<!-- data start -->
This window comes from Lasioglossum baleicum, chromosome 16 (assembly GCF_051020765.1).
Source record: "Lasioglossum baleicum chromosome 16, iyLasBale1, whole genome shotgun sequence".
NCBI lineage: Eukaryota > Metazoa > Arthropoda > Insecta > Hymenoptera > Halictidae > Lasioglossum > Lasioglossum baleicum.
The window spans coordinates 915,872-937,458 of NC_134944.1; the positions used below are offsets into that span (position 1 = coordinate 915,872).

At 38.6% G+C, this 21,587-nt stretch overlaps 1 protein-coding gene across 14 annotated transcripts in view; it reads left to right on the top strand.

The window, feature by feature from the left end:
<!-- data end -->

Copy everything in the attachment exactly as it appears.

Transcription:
This window comes from Lasioglossum baleicum, chromosome 16 (assembly GCF_051020765.1).
Source record: "Lasioglossum baleicum chromosome 16, iyLasBale1, whole genome shotgun sequence".
NCBI lineage: Eukaryota > Metazoa > Arthropoda > Insecta > Hymenoptera > Halictidae > Lasioglossum > Lasioglossum baleicum.
The window spans coordinates 915,872-937,458 of NC_134944.1; the positions used below are offsets into that span (position 1 = coordinate 915,872).

At 38.6% G+C, this 21,587-nt stretch overlaps 1 protein-coding gene across 14 annotated transcripts in view; it reads left to right on the top strand.

The window, feature by feature from the left end: